Needed to sign and access the FAFSA
 Both student and one parent need PINs
to sign
the FAFSA electronically
May be used to:
• Check on FAFSA status
• Verify and correct FAFSA data
• Add additional schools to receive FAFSA data
• Change home and e-mail addresses
PIN will be generated only if a valid email
address is provided
Apply for student
and parent PINs at:
Another Useful Form FAFSA on the Web Worksheet
Though not a required form,
the 2014-2015 FAFSA on the
Web Worksheet may:
Help some students prepare to
complete the FOTW
Be used for the January 1, 2014
through June 30, 2015 federal
aid application cycle
Getting Ready
 Before starting the FAFSA on the Web (FOTW), gather:
• Student driver’s license
• Student Alien Registration Card, if applicable
• Student and Parent
Social Security cards
2013 W-2 Forms and records of money earned and other
taxable benefits
2013 federal income tax form (even if not yet completed)
Records of untaxed income
Current bank statements
Business, farm, and other real estate records
Records of stocks, bonds, and other investments
Complete 2014-15 FOTW Worksheet (optional)
Create a file for copies of all financial aid documents submitted
FAFSA on the Web (FOTW)
The 2014-2015 FAFSA on the Web may be used for the
January 1, 2014 through June 30, 2015 federal student
aid application cycle
A Seven-Section Online Form
Section 1 – Student Demographics
Section 2 – School Selection
Section 3 – Dependency Status
Section 4 – Parent Demographics
Section 5 – Financial Information
Section 6 – Sign and Submit
Section 7 – Confirmation
Go to www.fafsa.gov to complete and submit your application.
For more information on federal student aid,
visit www.StudentAid.gov
You can also talk with your college’s financial aid office
about other types of student aid that may be available
Special Circumstances
 Contact the Financial Aid Office if there are circumstances
which affect a family’s ability to pay for college such as:
 Loss or reduction in parent or student income or assets
 Death or serious illness
 Natural disasters affecting parent income or assets such as
the recent California wind storms, wild fires, floods, or
Unusual medical or dental expenses not covered by
Reduction in child support, Social Security benefits or other
untaxed benefits
Financial responsibility for elderly grandparents, or
Any other unusual circumstances that affect a family’s ability
to contribute to higher education
Application Filing Tips
FAFSA on the Web
 Gather necessary documents ahead of time
 Complete a FAFSA on the Web available at:
Allow ample time to complete the online FOTW application for
submission by the deadline
Check the FAFSA on the Web for accuracy prior to submission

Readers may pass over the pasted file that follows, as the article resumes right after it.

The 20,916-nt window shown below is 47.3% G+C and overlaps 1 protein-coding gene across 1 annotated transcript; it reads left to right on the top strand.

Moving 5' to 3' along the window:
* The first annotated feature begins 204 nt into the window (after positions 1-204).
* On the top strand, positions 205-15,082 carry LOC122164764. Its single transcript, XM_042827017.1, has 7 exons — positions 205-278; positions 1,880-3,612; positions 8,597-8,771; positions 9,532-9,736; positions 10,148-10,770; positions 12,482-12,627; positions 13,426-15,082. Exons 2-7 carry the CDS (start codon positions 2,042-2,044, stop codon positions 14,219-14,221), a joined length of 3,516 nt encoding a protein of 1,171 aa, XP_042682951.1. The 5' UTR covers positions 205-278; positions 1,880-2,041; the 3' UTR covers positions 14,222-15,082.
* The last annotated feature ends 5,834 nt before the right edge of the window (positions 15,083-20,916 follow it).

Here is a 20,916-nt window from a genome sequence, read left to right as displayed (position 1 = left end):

Save all work periodically
Sign the application using student’s and one custodial parent’s
Print and keep a copy of the FAFSA before submitting data
Print and keep a copy of the Submission Confirmation Page
Student Aid Report (SAR)
 After the student completes the FAFSA on
the Web, a SAR will be sent to the student
 An electronic SAR Acknowledgment will
be sent if student provides an email
 A paper SAR will be mailed if no student
e-mail address is provided
An electronic copy of the data will be sent to
each college or university listed by the
student in Section 2
Keep a copy of the SAR with other financial
aid documents
What Happens Next?
Students and the colleges the student listed receive Student Aid
Report (SAR) from federal processor
Students who complete FAFSA and Cal Grant GPA Verification Form
receive California Aid Report (CAR)
Students and families review SAR and CAR for important
information and accuracy of data
Colleges match admission records with FAFSA and other
required financial aid forms to determine aid eligibility
Colleges provide notices of financial aid eligibility to admitted
students who have completed all required financial aid forms
Federal Verification
 Some students may be required to verify the information reported on the
 If selected for verification, the tax information of federal tax filers will be
verified through
 The IRS Date Retrieval Process, or
 IRS Tax transcripts if requested by the college or university
 Non-tax filers selected for verification may be asked to provide
 Signed statements confirming that they did not file a 2013 federal tax return
and were not required by IRS to do so
 Copies of W-2s or other income documentation from each employer , if any
income was earned from work
 All selected aid applicants will also be asked to verify certain demographic
data listed such as
Household size and number in college
Child Support paid and SNAP, if reported on the FAFSA
Enrollment History for transfer students
Identity Confirmation
IRS Transcripts available at:
Check Your Cal Grant
By opening a WebGrants Account a student can:
 Check Cal Grant award status 24/7
 Confirm student’s high school graduation as
 Make changes to Cal Grant school choices
 View how much a Cal Grant is worth at
different California colleges and universities
 View Cal Grant payment history
 Create a WebGrants account at:
Summary of the Financial Aid Process
Submit all required forms, including the FAFSA, by each college’s
published deadlines (but no later than March 2)
By March 2, submit a Cal Grant GPA Verification Form
Review the California Aid Report (CAR)
Be sure to apply for financial aid this year and every year as
soon as possible after January 1 to receive the best financial aid
award possible
Keep a copy of all forms submitted
Review the electronic Student Aid Report (SAR)
Acknowledgement or the paper SAR sent to the student
Watch for financial aid award notifications from colleges to
which the student has been admitted
If You Need Help at Any Time
 FAFSA on the Web – Live Help
 Phone 1-800-4-FED-AID
 E-mail the U.S. Department of
Education at:
[email protected]